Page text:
But even with the revisions, a number of Milwaukee-area Democrats, including Senator Lena Taylor, Rep. LaKeshia Myers, and Rep. Sylvia Ortiz-Velez, opposed the PMC cards, claiming that the proposed cards ignored the contribution of lawmakers and ignored the requirements of the Voting Rights Act.
The “less change” cards Evers submitted to the Supreme Court are in line with the voting rights law, the governor’s office said, adding a seventh-majority black-minority assembly district to the six. existing districts and to maintain the two majority black and current minority Senate districts. and two assembly districts with a predominantly Hispanic voting age population.
Additionally, according to the governor’s office, Evers maps create more compact districts than current maps and divide fewer counties.
“Although the court has said it will not consider whether a map is fair, the governor’s maps are significantly less gerrymandered than current state maps and maps proposed by the legislature,” the office said. governor in a statement. âThe governor’s maps have more competitive districts, with two competitive congressional districts, three Senate districts, and eight assembly districts, all of which are very competitive. In contrast, the maps proposed by the legislature have only one competitive Congressional district, one competitive Senate district, and three competitive Assembly districts.
The Princeton Gerrymandering Project gave the Cards proposed by the legislature a grade of F for partisan fairness, noting that they give Republicans a significant advantage. HIf they were in effect for the last election, the Legislature’s cards would have given Republicans over 60% of the legislative seats – two more seats than the current cards. Six of the eight congressional districts would be Republicans under the Legislature’s plan, up from the current five. The maps also got an F for non-compact districts and for dividing more counties than usual.
Evers cards also give Republicans an electoral advantage, just a smaller one. According to the governor’s office, an analysis of six statewide elections since 2016 showed that, according to Evers’ maps, 44 Democrats and 55 Republicans would win Assembly seats, 13 Democrats and 20 Republicans. would be elected to the state Senate, and three Democrats and five Republicans would be elected to Congress.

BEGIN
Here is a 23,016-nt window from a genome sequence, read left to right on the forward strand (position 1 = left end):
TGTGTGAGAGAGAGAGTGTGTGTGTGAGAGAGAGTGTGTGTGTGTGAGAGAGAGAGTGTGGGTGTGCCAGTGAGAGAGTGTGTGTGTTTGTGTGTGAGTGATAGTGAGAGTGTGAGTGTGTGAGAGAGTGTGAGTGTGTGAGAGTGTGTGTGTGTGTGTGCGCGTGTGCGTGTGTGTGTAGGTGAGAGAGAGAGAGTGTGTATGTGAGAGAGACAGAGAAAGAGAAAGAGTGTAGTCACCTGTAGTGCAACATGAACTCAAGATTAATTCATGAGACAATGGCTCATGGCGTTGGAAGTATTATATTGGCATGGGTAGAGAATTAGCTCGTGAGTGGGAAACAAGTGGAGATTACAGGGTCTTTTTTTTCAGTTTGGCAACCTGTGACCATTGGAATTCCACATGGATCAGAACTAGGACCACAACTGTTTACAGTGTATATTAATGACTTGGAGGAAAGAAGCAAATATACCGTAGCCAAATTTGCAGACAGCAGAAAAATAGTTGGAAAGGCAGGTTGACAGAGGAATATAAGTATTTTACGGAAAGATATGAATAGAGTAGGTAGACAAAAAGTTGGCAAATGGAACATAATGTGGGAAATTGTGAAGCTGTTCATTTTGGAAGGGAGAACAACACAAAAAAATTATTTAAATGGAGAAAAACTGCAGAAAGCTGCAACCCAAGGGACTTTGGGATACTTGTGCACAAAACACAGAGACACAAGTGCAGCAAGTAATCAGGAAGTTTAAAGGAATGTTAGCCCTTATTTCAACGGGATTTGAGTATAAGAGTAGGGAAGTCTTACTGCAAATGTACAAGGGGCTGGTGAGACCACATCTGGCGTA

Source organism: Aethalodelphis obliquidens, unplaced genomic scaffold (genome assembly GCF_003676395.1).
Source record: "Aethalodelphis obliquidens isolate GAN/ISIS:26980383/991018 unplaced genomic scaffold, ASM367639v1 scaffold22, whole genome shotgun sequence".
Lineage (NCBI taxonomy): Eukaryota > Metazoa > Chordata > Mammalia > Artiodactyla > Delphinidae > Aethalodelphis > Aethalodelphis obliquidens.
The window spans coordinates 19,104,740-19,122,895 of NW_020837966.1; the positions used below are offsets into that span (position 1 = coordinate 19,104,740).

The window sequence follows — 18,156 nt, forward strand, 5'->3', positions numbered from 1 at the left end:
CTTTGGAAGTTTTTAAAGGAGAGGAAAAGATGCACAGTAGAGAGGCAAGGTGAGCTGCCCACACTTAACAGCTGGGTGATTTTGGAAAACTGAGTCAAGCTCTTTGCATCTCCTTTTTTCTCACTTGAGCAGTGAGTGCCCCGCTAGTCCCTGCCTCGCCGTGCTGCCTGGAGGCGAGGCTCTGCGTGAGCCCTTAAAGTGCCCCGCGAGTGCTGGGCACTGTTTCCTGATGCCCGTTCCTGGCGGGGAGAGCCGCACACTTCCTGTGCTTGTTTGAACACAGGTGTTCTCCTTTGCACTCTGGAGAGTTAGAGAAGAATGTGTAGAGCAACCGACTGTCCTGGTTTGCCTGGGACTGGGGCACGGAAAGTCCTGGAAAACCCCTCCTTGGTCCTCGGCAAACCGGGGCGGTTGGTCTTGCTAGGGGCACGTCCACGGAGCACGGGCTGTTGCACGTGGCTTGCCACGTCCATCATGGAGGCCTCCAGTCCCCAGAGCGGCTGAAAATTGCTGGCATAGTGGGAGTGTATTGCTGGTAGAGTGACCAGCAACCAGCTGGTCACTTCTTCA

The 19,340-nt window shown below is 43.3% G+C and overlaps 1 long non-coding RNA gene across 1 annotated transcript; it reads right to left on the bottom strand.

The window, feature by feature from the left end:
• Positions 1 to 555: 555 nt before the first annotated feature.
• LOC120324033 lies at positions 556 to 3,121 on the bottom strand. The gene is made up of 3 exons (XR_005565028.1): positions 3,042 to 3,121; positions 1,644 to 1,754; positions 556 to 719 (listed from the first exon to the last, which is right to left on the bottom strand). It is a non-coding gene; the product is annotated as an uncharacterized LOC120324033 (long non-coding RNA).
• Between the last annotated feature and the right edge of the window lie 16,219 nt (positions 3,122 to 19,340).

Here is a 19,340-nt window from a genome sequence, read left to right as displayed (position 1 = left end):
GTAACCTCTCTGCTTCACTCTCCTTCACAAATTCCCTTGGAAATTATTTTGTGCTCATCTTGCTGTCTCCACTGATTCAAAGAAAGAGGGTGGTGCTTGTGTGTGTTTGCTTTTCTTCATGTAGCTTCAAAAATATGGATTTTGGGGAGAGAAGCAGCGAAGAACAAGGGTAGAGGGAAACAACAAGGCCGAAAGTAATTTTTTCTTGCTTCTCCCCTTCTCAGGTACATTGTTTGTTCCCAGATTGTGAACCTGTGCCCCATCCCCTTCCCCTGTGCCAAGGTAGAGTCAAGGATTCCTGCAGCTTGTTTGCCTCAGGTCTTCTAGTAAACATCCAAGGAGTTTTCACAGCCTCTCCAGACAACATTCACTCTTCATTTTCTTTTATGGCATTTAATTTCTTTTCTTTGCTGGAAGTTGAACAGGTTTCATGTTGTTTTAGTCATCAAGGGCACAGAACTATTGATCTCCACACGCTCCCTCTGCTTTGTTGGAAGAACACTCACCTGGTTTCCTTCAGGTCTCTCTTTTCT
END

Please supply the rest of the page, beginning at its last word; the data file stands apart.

In a statement, Senate Majority Leader Devin LeMahieu (R-Oostburg) and Assembly Speaker Robin Vos (R-Rochester) said of the new Evers cards: Now Governor Evers has abandoned his rhetoric campaign by promising independently drawn cards to quickly and secretly draw your own rigged. cards without public contribution. The governor’s hypocrisy is impossible to ignore. “
Sachin Chheda, director of the Fair Elections Project, which opposes partisan gerrymandering nationwide, called Evers cards “fairer, more compliant with federal and state laws and redistribution, and even more compliant with the criteria. ridiculous “less changes” than the rigged Republican proposal. ”
“The criterion of ‘less change’ is a complete hoax and is not supported by the law or the constitution,” Chheda said in a statement. âIt was entirely formed by the ultra-partisan majority of the Supreme Court in order to help their political overlords, Robin Vos and Devin LeMahieu. We agree with the Governor that the Court should use a non-partisan and fair process to draw maps, and not just auction off their right-wing political allies. “
“If the state’s High Court rejects these cards in favor of a more blatant gerrymander,” Chheda added, “it will be further proof that they are more concerned with politics than the law.”
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Evers_Brief in support of the cards